Updated: Jan 19
Keira Ball was nine years old when she died in a car accident. But her donated organs saved the lives of four people, including Max Johnson, who received her heart. Max is now 11 years old and doing well.
Max and Keira's story was the prompt that changed the law surrounding organ and tissue donation as of the 20th May 2020.
This change means all adults in England will be considered to have agreed to be an organ donor when they die unless they have recorded a decision not to donate or are in one of the excluded groups.
One of these exclusion groups is those that lack mental capacity.
Organ donation has always been an emotive subject as the decision can often incorporate religious beliefs, social conscious and personal values.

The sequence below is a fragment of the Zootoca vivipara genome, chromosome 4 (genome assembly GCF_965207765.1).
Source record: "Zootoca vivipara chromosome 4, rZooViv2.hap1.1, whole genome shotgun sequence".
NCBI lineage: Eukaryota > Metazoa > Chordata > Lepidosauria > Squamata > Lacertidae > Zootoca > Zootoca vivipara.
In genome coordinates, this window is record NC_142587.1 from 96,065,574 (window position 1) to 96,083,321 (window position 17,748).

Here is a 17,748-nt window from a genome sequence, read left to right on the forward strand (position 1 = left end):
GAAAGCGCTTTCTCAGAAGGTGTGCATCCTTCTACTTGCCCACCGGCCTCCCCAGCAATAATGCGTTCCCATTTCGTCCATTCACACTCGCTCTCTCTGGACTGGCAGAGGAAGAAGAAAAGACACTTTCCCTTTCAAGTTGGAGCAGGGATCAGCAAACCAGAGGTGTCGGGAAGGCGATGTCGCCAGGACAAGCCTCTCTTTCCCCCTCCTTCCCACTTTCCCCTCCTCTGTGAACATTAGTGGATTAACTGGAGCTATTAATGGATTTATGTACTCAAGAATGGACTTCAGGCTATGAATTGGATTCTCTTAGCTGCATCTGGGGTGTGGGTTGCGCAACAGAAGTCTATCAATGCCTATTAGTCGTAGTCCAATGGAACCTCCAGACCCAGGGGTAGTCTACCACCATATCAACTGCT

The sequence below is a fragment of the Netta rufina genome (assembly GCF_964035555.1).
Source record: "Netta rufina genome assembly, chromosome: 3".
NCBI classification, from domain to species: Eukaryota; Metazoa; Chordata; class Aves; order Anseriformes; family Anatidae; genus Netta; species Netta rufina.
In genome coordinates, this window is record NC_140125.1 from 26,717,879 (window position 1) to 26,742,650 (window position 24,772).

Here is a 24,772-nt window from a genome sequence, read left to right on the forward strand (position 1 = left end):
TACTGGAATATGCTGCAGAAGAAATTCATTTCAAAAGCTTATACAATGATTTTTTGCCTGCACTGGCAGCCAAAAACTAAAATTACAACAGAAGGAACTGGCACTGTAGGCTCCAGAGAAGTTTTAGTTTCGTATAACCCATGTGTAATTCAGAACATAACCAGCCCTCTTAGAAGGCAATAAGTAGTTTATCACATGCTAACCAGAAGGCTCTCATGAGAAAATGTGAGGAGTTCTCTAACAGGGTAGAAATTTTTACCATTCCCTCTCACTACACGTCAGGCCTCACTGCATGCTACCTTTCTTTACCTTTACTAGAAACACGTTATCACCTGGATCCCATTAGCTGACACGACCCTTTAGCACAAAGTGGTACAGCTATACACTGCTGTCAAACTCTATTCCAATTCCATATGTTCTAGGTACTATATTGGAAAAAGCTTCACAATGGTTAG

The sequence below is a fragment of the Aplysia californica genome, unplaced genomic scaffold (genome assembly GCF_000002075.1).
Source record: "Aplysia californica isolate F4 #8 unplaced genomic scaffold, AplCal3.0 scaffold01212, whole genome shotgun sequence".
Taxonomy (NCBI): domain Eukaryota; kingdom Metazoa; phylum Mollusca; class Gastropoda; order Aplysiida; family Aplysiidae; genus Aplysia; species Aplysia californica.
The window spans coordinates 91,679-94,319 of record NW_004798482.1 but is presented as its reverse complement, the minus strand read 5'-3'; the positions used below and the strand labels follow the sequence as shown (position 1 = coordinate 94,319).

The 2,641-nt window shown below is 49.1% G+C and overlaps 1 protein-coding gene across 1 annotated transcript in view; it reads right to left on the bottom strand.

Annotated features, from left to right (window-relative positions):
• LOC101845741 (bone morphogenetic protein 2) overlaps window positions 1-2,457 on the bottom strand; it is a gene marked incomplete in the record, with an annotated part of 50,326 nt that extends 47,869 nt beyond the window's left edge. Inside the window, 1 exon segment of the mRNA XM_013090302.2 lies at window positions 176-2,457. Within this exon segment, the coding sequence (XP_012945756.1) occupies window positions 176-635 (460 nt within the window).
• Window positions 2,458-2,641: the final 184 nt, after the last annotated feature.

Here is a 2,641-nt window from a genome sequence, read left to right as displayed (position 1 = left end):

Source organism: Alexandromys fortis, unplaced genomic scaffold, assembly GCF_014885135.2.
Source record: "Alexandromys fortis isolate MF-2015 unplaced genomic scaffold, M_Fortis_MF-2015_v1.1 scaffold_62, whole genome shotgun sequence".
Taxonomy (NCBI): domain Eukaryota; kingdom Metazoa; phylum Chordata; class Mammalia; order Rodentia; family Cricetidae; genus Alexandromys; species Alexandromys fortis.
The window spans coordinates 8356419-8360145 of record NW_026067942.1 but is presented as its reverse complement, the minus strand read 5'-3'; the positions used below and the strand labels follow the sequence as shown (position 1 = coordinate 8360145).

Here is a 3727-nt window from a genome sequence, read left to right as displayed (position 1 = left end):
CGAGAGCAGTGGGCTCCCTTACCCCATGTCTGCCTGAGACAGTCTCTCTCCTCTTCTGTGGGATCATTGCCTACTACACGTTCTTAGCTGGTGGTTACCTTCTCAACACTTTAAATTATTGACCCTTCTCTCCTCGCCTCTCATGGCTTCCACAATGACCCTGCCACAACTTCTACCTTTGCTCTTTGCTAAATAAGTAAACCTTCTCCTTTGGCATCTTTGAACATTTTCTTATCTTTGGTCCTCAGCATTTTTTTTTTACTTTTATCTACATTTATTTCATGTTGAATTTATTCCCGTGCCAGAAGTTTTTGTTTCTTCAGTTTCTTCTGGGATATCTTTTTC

And often these things can conflict with each other.
For many people where capacity is a doubt, they could, at their deaths, be deemed not to have had the capacity and regardless of their wishes not be included as part of the donor organ register.
Three things can ensure wishes are adhered to:
Whether your choice is to opt-in or out make sure you register this choice at https://www.organdonation.nhs.uk/register-your-decision
If there are doubts about the individuals capacity ensure a mental capacity assessment is completed by a competent professional and recorded electronically, and where relevant review this periodically.
Complete a living will or advance directive and include your choice within and where relevant review this periodically.
If you are a Deputy or an appointed Lasting Power of Attorney, it may be that as an individuals voice, you are in the position to ensure the rights to opt-in or out are upheld.
Our team at Nellie Supports can help with completing mental capacity assessments and also have those difficult discussions around advanced directives in a calm, therapeutic and professional manner.